Manga-ka: Matsuri Akino
Rating: Older Teen (16+)
Released: Febuary 2008
Synopsis: “It’s been several years since the bizarre Chinese count known only as D left L.A.’s Chinatown. In that time, life has returned to normal in the world, and the nightmares associated with Count D’s pet shop of horrors have ceased. But across the Pacific, amidst the bright lights of Tokyo, a mysterious Chinese man has been spotted, and he seems to be opening a new shop…”
Three years after the final volume of Petshop of Horrors was released in English by Tokyopop, comes its sequel series, Petshop of Horrors: Tokyo. After the events of the parent series, Count D has fled around the world, settling now in Neo Chinatown, Tokyo where he’s opened the same mysterious shop that promises rare animals and fulfilled dreams.
One of the first things that fans of Petshop of Horrors may realize with this follow-up is the change of feeling towards the end of the first. What was once an inconclusive ending soaked in mystery is now brought back down to Earth as readers learn that Count D has been travelling the world, setting up his shop where he can until he’s forced to leave. The driving force behind D’s need to flee? It’s none other than Leon, hunting the Count around the globe until he can finally prove the guilt of the seemingly innocent pet shop owner. It’s a fun slipped in fact that makes volumes to come all the more anticipated. The fluster on the Count’s face from his annoyance at the cop’s persistence, coupled with Leon’s determination and ferocity, makes their (hopefully) impending second meeting one worth waiting for.
The stories themselves continue on as readers have come to expect. People go to the shop for their own reasons and are given pets that D specially chooses for them (or in some cases the animals choose their owners). When the new owners get the animals home, they’re often in for a big surprise, one that will see to it that their true desires are fulfilled, at whatever cost. It’s the same familiar formula, but one that’s no less chilling as the Count deals out his special brand of punishment to the ignorant. A new character, who will become recurring, is Woo Fei, the owner of the building that Count D’s shop currently resides in.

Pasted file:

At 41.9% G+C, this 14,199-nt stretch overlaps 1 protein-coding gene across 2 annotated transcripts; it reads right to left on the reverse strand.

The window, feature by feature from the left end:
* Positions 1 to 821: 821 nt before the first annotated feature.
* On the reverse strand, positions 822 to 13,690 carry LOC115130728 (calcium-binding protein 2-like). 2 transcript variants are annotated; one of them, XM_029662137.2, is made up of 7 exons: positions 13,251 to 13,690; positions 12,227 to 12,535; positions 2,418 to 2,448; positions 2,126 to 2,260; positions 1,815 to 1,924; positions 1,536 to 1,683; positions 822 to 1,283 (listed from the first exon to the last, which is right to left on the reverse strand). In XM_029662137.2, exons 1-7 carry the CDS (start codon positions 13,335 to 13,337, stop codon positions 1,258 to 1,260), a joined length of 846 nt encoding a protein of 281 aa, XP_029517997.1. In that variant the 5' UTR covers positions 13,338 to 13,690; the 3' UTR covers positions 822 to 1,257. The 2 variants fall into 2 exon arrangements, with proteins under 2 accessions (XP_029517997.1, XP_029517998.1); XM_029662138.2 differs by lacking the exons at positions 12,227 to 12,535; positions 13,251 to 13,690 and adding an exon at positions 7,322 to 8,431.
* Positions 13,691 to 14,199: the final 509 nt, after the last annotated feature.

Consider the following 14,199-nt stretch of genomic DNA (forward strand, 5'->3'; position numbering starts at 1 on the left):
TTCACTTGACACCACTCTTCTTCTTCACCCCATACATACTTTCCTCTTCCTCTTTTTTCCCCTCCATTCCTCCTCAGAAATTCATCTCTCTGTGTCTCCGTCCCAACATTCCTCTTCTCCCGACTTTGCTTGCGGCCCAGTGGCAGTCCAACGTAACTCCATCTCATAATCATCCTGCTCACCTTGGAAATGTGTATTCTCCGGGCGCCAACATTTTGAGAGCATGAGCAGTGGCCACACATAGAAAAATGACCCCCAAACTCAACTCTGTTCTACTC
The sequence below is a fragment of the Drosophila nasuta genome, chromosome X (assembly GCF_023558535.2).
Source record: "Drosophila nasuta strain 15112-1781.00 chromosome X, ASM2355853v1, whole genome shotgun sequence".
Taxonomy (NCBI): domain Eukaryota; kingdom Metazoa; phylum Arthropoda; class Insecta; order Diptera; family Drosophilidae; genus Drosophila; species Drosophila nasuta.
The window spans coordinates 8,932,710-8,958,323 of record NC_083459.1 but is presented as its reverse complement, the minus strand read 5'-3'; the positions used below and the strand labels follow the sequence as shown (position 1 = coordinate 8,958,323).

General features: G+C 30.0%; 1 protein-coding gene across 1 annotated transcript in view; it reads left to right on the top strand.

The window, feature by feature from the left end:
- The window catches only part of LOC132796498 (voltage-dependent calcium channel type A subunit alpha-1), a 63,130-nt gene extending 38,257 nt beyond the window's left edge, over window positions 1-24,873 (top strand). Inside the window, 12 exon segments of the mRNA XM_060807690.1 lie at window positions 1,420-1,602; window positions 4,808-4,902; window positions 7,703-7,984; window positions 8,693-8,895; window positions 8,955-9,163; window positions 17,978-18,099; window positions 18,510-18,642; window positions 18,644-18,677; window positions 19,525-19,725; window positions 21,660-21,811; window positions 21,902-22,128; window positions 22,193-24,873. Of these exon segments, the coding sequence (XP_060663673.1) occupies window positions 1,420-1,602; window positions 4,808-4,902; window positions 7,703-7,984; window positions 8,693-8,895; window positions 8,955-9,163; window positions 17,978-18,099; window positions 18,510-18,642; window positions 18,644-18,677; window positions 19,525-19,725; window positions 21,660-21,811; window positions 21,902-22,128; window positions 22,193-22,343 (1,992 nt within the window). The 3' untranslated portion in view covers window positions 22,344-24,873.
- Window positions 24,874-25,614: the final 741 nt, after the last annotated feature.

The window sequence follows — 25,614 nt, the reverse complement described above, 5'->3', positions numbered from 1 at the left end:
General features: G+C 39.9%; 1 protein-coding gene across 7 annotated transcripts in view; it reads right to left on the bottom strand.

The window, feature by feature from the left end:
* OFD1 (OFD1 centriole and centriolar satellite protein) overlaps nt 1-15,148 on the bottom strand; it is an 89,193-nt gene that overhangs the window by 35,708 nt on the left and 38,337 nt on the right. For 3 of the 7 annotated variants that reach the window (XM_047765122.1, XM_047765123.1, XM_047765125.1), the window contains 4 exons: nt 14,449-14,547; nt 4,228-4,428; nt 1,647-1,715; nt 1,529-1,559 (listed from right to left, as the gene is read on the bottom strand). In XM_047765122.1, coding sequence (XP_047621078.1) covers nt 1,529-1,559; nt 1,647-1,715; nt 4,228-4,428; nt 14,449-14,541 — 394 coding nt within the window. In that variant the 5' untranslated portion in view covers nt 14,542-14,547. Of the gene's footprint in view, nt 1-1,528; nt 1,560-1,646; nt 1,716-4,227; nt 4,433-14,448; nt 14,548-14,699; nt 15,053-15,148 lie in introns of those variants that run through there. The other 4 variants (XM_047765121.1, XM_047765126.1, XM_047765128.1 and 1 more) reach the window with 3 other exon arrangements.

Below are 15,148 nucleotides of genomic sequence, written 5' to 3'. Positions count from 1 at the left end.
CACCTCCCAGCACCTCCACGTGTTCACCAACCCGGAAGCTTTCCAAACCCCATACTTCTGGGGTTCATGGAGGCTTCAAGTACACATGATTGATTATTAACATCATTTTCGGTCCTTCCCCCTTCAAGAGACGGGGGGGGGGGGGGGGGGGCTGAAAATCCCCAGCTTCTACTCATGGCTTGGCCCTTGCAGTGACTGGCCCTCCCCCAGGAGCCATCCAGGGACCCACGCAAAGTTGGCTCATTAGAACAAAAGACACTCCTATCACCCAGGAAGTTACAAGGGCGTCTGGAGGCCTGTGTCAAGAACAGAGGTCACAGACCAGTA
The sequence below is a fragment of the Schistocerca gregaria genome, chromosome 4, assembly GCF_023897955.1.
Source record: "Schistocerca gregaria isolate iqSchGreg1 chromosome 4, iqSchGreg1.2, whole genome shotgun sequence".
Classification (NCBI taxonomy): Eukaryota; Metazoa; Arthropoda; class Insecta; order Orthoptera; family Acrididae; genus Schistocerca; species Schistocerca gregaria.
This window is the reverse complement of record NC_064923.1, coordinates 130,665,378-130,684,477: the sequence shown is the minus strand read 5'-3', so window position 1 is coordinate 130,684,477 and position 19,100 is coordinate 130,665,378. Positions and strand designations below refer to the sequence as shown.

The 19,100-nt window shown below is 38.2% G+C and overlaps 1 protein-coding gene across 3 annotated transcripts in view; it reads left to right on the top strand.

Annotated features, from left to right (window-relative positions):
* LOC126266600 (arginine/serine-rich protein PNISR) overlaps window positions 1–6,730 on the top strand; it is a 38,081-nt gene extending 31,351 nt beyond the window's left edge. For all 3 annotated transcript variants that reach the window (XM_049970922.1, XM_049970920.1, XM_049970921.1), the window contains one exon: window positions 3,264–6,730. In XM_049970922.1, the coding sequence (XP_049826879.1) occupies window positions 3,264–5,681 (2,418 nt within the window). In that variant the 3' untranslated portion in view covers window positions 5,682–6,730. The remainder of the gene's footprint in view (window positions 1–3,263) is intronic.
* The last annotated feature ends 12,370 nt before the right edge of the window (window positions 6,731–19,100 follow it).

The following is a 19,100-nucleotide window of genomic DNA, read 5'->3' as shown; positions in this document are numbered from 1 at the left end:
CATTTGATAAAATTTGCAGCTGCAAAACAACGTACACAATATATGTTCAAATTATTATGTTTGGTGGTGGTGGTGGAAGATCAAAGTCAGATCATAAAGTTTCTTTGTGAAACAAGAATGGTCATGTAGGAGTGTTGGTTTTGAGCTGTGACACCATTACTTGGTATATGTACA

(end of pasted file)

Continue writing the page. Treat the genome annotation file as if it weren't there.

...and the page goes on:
The final chapter in this first volume is a side story that follows Count D’s grandfather (who looks exactly the same as Count D. See Petshop of Horrors for explanation.) It’s an interesting story, if not a gusty one, that puts the shop in Berlin, 60 years ago. One of the supporting characters in the story is Hitler himself and the tale not only follows him to his death, but puts Count D in a position of instigating the war. All is bared in this tweaked historical telling of one of the world’s darkest periods, including Hitler’s anti-Jew bellows, Nazi death camps and city bombings. Due to this subject matter, the story was drawn in the time of the original Petshop of Horrors but not printed until recently.
The artwork is consistent with Matsuri Akino’s usual fares with very delicate features and lots of detail. The Count especially is often extravagantly dressed and there is a lot of fine detail work put into the backgrounds. Some of the same pratfalls of the style remain, such as a few moments of shoddy line work at times that looks a little lazy and the occasional overlooked mistake (Count D’s hand is backwards in one panel). Things such as character profiles also look a little odd at times and don’t seem to match the appearance of character’s faces from the front. Overall, however, it’s a beautifully visual style that brings a lot to the story, filling the pages with a fine balance of detail and clarity.
In the end, Petshop of Horrors: Tokyo is a good start to this follow up series and fans of the first won’t be disappointed.